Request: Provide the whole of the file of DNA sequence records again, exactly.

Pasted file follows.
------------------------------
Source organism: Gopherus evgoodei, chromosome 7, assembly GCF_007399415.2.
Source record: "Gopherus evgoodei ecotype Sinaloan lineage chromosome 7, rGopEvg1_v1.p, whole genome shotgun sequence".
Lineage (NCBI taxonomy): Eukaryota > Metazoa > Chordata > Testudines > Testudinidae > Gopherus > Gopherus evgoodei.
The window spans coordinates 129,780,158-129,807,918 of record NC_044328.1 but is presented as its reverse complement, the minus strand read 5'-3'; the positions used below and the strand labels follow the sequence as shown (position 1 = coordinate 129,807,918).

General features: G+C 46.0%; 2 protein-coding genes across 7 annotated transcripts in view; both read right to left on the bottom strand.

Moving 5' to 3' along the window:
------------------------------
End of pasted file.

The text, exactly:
Source organism: Gopherus evgoodei, chromosome 7, assembly GCF_007399415.2.
Source record: "Gopherus evgoodei ecotype Sinaloan lineage chromosome 7, rGopEvg1_v1.p, whole genome shotgun sequence".
Lineage (NCBI taxonomy): Eukaryota > Metazoa > Chordata > Testudines > Testudinidae > Gopherus > Gopherus evgoodei.
The window spans coordinates 129,780,158-129,807,918 of record NC_044328.1 but is presented as its reverse complement, the minus strand read 5'-3'; the positions used below and the strand labels follow the sequence as shown (position 1 = coordinate 129,807,918).

General features: G+C 46.0%; 2 protein-coding genes across 7 annotated transcripts in view; both read right to left on the bottom strand.

Moving 5' to 3' along the window: